Just a bit of history… @ Hallam
Some interesting history about our Hallam Conference Centre @ 44 Hallam Street…
The southern part of this building (to the right in the picture above) was erected in 1915 to house the General Medical Council (formally the General Council of Medical Education & Registration of the United Kingdom). The Council had begun to investigate a move to larger premises from its offices at 299 Oxford Street in 1903, during the presidency of Sir William Turner. he northern part of the building, always intended, was not added until 1922–3. The Dentists Act of 1921, seen through by the Liberal politician Francis Dyke Acland, had established the Dental Board of the United Kingdom to take on the GMC’s oversight of dentists and to deal with the scourge of unqualified dentistry. To maintain good communications with the Council, the new Board, chaired by Acland, built the interconnected premises next door.
The architect at both stages was Eustace C. Frere, of South African origins and Beaux-Arts trained, and the builders Chinchen & Co., of Kensal Green. Robert Angell had prepared plans in 1914, but Frere was preferred, probably because of family connections. The building is distinctive in Hallam Street for its clean Portland stone elevation – Frere was able to steer the Council away from a cheaper brick alternative by saving money in other areas. It is more widely unusual for its synthesis of neo-Georgian form and proportion with Neo-Grec ornament. Above the original entrance in what was at first an otherwise symmetrical front elevation, a once fine but now weather-worn lintel bas-relief by Frederick Lessore follows the suggestions of Dr Richard Caton, a member of the council, in depicting the cult of Asklepios (seated, left) and his extended family whose members represent aspects of medicine. This ‘frieze’ has a Greek-fret continuation across a full-height bow bearing more relief sculpture by Lessore and his assistants. Diminutive caryatids grace the tops of mullions, symbolising the Council’s functions, and the bowl of Hygieia is at the centre of the bow between the upper storeys where a council room was placed under a dining room. These spaces were laid out between separate staircases for members and the public and in front of committee rooms. The extension has similar external detailing, its tall windows lighting a board room.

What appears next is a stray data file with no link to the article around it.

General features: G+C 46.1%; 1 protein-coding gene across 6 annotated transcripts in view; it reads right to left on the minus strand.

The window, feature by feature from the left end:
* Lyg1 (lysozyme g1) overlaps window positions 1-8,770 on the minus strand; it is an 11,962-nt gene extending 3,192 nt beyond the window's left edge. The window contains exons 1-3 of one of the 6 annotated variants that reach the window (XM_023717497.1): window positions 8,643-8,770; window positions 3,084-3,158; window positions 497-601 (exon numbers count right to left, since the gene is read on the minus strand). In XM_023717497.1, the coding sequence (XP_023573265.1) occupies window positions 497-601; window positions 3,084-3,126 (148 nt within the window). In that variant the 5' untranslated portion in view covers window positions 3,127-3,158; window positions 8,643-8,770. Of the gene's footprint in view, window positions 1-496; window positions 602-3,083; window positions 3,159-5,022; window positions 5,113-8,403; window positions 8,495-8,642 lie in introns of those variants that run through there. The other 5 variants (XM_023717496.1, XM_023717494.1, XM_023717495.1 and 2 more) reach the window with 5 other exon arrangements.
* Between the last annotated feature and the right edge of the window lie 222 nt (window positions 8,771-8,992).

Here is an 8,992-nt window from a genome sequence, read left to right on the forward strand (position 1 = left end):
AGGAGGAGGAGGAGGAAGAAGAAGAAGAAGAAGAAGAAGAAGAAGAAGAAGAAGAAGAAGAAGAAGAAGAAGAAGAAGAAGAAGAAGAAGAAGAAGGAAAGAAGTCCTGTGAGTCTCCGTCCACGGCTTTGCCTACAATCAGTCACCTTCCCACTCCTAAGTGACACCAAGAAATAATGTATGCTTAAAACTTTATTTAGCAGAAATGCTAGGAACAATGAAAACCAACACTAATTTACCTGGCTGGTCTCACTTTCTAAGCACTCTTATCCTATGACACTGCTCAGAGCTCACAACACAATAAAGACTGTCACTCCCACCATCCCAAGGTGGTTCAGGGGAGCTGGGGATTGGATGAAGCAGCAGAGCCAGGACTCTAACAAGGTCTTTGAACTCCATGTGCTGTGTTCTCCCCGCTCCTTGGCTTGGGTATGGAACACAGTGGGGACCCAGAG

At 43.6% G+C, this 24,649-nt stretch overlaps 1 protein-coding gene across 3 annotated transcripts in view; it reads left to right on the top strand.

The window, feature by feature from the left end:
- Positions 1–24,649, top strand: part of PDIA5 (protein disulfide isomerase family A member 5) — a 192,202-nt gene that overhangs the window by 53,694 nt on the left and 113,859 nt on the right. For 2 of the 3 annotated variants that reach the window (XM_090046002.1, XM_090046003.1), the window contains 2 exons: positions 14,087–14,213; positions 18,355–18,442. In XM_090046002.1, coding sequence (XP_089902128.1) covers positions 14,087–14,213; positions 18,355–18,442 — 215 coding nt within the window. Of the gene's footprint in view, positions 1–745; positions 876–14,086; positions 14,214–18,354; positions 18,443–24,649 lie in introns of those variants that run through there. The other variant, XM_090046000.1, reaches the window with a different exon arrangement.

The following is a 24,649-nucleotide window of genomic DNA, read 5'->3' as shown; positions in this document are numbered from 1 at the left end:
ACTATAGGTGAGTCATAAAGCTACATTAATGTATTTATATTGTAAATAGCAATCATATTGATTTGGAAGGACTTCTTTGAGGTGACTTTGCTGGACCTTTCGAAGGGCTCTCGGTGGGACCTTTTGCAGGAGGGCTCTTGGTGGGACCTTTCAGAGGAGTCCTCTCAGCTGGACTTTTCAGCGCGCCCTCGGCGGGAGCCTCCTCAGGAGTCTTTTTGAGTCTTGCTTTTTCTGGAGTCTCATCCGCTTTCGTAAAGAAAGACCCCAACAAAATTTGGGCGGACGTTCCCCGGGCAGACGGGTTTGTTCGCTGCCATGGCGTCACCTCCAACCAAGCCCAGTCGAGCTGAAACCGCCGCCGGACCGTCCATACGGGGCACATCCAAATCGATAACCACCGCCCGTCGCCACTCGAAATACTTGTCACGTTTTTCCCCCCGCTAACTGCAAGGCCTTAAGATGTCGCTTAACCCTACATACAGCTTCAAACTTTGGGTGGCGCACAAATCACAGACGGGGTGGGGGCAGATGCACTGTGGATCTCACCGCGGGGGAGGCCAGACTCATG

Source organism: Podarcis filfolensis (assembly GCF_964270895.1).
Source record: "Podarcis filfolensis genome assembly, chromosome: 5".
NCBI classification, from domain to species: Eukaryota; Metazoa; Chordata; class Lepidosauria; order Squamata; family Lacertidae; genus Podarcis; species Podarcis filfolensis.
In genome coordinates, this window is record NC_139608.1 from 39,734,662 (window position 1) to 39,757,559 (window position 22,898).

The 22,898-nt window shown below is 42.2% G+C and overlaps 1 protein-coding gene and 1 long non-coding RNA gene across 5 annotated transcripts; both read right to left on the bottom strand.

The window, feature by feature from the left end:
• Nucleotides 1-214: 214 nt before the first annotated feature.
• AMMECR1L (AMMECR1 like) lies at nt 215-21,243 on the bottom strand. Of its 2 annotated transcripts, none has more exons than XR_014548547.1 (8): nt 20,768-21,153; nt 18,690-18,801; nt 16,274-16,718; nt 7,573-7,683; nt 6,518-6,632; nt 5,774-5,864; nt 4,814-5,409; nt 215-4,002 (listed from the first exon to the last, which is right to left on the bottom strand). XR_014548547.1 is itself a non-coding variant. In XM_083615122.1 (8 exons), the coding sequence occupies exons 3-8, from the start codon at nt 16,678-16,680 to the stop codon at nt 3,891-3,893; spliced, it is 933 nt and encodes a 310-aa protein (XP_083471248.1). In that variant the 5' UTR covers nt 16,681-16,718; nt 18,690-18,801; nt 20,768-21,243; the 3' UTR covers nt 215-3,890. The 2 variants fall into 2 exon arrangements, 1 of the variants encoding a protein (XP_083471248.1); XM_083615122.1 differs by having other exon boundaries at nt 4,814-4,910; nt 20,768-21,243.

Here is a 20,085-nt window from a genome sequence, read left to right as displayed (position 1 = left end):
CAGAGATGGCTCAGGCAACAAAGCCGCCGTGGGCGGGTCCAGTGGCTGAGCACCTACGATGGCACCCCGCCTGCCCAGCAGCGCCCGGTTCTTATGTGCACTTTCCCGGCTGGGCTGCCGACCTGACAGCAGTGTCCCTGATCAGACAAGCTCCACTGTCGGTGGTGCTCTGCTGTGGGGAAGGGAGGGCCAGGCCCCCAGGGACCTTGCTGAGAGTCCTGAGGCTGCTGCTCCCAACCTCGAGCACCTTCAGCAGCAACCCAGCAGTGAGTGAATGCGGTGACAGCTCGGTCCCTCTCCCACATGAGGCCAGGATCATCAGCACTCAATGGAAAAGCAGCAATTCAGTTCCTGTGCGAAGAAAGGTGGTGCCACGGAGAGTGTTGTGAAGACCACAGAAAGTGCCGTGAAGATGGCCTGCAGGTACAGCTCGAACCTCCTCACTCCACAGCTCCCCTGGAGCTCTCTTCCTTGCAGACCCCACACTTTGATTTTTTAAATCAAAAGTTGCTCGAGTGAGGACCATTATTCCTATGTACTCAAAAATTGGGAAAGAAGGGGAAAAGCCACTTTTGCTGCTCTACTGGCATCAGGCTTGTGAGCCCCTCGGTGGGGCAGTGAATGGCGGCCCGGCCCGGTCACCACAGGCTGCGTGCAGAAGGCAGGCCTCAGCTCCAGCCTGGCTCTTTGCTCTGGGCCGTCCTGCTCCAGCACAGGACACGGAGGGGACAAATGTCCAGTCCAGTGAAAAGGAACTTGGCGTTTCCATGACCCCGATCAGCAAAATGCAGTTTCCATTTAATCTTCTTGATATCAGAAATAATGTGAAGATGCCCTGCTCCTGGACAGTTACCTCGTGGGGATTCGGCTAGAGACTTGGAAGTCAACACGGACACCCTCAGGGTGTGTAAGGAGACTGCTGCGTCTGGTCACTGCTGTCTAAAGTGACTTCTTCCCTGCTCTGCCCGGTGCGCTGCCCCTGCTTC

Since 2010 No. 44 has been a conference centre.
This Grade ll listed building is situated in the West End, adjacent to the BBC and the Langham hotel. This Conference Centre is a haven of tranquillity and excellence having been the recipient of numerous customer service standard awards. The double height Council Chamber boasts a capacity of up to 135 people in cabaret style seating whilst up to 250 people in theatre style can be accommodated in a sound proofed, daylight strewn room with audio and visual equipment suitable for international events. There is an array of different sized rooms at the Hallam perfect for small or large meetings and events and with a superbly experienced management team in place there is something to suit every meeting need.
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